Plat of the City of Zion, circa Early June–25 June 1833

  • Source Note
  • Historical Introduction

Document Transcript

Explanation— This p[lot] [con]taines one mile square all the squares in <​the​> plot containes ten acres each being 40 rods square you will observe that the lots are laid off alternate in the squares in one square runing from the south and North to the line through the middle of the square and the next the lots runs from the east and west to the middle line each lot is 2 4 perches pe[rc]hes, in front and 20 back making ¼ of an acre in each lot so that no one street will be built on intire<​ly through the street​> but one square the houses stand on one street and on the next one another except the middle range of squares which runs North and south in which range are the painted squares the lots are laid off in these squares North and south all of them because these squares are 40 perches by 60 being twenty perches longer than the others the long way of them being east and west and by runing all the lo[ts] [in] these squares North and south it makes all the lots in the City of one size the painted squares [in the] middle are for publick buildings the one without any figure is for store houses fo[r] [the] and to be devoted to his use figure one is for Temples for the use of the the circles inside of the square are the places for the temples you will see it containes twelve f[igures] 2 is for the Temples for the it also is to contain 12 Temples the whole square <​plot​> is s[upposed] to contain from 15 to 20 thousand people you will therefore see that it will require 24 building to supply them with houses of worship schools & none of these temples are to be smaller than the one of which we send you the draft this is to be built in square number marked figure one and to be built where the circle is which has a cross on it. On the north and south of the plot where the line is drawn is to be laid off for barns stables &c for the use of the city so that no barns or stables will be in the City among the houses the ground to be occupied for these must be laid off according to wisdom wisdom. On the North and South are to be laid off the farms for the agracultur<​i​>sts a sufficient quanty of land to supply the whole plot and if it cannot be laid off without going <​too​> great a distance from the city, there mus[t] also be laid off on the east and west where this square is thus laid off and supplied lay off another in the same way and so fill up the world in these last days and let every man live in the City for this is the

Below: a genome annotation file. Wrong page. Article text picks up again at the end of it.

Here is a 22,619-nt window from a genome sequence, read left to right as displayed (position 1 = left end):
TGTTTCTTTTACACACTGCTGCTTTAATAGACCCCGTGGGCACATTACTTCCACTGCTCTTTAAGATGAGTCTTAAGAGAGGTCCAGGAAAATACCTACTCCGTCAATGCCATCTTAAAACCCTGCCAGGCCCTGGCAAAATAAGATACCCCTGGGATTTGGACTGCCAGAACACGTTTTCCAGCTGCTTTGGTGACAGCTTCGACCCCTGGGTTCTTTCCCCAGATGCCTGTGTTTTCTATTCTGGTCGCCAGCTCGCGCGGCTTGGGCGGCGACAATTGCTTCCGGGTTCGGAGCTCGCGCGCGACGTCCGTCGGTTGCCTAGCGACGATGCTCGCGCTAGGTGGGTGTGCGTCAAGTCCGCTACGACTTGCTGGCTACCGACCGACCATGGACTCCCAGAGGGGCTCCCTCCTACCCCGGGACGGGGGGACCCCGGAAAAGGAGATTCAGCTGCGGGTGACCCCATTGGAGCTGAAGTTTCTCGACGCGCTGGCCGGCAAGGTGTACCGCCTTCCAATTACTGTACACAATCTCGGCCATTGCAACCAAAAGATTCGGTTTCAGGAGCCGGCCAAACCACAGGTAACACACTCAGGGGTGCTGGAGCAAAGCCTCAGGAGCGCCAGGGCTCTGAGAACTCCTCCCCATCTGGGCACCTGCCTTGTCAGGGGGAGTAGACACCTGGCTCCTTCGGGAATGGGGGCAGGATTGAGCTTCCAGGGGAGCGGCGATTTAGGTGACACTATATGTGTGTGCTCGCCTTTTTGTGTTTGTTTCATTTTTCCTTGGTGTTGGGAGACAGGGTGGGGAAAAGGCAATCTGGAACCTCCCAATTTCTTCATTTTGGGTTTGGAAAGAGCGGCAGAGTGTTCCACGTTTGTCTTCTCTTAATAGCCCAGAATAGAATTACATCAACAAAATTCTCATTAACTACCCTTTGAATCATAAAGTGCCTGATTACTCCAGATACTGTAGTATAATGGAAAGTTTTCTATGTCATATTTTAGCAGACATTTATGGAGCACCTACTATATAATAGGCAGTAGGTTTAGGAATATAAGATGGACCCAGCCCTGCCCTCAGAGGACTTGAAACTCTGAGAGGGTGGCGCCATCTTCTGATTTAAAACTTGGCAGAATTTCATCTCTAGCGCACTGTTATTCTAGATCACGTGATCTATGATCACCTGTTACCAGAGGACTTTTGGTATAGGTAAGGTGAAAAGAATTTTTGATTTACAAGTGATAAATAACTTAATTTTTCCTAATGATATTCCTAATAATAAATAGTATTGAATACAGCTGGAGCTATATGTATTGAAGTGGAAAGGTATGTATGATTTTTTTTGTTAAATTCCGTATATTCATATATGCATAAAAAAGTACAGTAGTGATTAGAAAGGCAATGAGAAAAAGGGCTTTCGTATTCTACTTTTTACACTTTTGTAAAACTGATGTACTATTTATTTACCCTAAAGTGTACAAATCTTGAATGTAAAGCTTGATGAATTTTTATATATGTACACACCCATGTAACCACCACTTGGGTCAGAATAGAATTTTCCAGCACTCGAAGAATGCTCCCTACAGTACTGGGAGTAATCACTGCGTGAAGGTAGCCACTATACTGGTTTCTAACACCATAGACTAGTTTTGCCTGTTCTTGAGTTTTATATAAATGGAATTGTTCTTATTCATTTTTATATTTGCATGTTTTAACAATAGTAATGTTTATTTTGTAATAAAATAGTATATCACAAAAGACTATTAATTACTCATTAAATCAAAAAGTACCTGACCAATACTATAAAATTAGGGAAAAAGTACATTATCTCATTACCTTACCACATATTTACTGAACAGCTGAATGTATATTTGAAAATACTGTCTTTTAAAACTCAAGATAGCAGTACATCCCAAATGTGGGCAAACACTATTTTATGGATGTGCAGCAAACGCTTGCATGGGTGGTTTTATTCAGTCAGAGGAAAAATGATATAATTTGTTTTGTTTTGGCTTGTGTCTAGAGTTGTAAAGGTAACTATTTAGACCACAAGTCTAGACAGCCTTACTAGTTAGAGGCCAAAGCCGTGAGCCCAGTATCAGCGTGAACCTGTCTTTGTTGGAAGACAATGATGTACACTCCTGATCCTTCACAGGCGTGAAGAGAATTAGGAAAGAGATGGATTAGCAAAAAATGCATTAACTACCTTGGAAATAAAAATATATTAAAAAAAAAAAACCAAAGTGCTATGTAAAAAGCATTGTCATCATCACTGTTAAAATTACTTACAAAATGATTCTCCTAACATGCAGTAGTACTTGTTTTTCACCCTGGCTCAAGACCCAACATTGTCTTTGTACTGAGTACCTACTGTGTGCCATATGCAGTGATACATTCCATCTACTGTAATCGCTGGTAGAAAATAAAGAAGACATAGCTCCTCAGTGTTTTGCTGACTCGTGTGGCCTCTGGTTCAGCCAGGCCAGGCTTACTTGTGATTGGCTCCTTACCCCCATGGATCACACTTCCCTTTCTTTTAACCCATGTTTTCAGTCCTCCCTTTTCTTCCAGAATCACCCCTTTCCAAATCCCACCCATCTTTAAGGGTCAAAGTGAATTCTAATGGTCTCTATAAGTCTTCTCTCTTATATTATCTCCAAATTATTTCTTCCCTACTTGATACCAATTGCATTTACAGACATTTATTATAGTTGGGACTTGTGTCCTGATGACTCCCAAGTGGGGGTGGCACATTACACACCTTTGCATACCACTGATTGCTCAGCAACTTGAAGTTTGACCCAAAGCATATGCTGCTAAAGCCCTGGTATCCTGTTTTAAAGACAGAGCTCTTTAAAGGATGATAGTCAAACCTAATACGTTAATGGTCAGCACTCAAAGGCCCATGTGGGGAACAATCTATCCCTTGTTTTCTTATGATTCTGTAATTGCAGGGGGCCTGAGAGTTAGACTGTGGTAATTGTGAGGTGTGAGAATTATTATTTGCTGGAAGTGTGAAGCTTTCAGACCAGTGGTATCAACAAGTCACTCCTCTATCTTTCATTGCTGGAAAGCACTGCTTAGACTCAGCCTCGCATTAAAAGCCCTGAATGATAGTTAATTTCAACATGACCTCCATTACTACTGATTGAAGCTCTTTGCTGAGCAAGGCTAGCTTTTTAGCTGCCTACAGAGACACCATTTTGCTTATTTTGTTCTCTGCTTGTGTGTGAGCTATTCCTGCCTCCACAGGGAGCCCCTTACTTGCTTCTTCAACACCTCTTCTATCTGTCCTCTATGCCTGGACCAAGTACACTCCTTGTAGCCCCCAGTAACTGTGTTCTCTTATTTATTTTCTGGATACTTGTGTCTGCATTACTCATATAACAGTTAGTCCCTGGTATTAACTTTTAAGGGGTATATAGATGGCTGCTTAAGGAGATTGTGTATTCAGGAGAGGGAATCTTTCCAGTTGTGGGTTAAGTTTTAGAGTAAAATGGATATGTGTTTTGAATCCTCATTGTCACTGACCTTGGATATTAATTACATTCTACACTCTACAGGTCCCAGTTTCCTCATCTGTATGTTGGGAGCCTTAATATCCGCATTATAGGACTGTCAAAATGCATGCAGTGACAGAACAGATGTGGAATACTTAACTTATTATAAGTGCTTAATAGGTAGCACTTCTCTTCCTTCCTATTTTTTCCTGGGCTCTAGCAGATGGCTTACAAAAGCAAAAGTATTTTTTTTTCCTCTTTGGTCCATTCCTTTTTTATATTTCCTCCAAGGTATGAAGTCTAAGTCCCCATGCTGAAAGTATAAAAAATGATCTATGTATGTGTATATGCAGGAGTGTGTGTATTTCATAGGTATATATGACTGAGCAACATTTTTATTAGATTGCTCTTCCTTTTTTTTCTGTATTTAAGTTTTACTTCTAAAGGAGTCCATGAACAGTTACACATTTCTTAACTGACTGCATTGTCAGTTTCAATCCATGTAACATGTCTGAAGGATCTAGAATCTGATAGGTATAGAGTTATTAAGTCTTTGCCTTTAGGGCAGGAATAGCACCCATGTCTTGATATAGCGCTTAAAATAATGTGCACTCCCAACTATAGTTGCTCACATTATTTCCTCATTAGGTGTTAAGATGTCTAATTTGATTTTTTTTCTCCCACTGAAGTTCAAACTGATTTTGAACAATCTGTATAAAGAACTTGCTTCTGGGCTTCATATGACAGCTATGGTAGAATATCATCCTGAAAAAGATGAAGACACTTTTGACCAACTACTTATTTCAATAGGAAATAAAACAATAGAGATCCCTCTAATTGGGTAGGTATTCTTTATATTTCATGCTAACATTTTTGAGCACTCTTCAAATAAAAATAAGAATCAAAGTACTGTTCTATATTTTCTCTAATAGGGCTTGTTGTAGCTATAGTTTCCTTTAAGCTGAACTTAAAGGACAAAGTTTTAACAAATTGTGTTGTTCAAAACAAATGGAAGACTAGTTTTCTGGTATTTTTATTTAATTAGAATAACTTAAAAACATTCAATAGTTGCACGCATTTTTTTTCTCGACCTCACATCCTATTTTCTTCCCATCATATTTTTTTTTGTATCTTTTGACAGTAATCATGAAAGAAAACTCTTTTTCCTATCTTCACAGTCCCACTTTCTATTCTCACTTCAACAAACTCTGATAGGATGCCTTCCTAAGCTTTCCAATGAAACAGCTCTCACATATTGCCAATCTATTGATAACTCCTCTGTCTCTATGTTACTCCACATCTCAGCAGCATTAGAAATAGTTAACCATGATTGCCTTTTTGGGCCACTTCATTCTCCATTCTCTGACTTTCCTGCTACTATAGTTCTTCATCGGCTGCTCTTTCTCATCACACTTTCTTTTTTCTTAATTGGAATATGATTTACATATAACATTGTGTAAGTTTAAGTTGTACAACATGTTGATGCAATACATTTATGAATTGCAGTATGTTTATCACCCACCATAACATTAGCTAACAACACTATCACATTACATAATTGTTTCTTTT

[all the streets a]re of one width. being eight perches wide als[o the space round] the painted sq outer edge of the painted squares is [to be eight perches between] the Temples and the street on every side
The Scale of the plot is 40 perc perches to the inch
No one lot in this is to contain more than one hous & that to be built 25 feet back from the street lea leaving a small yard in front to be planted in a grove according to the taste of the builder the rest of the lot for gardens &c all the houses to be of brick and stone
Cardinal Directions
[Drawing of 49 city blocks in 7 rows and 7 columns]
Three Center Blocks
[Empty block]
1 2 3
4 5 6
7 8 9
10 11 12
13 14 15
16 2 17 18
19 20 21
22 23 24
[p. [1]]
The names of the temples to be built on [the pa]inted squares Nos. 7-8-9 <​10-11-12​> are to be called the house of the Lord for the after the order of Melchisedeck which was after the order of the Son of <​God​> upon Mount Zion City of the New Jerusalem Nos. 7-8-9 The Sacred Apostolical repository for the use of the Nos. 4-5-6 The holy Evangelical house for the of the holy order of God Nos— 1-2-3 The house of the Lord for the of an ensign to the nations Nos 22-23-24 house of the Lord for the presidency of the high priesthood after the order of Aron, a standard for the people Nos. 19-20-21- house of the Lord<​*​> the law of the Kingdom of heaven and Messenger to the people <​*​> for the priesthood high priesthood after the order of Aron) Nos.—16-17-18 house of the Lord for the in Zion Messenger to the church Nos. 13-14-15 house of the Lord for the in Zion helps in goverment underneath must be written on each house holiness to the Lord
NB. the Stars are to have the sentences placed to gether having committed an error in writing the sentence “for the high priesthood after the order of Aron[”] should be placed immediately after the house of the Lord. [p. [2]]


  1. 1

    TEXT: “p[page torn]”. Because of page tears, several words and characters are missing from this document. In such places, text has been editorially supplied. Here and in the following paragraphs, missing text has been supplied from the version of this document in JS Letterbook, pp. 38–41, unless otherwise noted.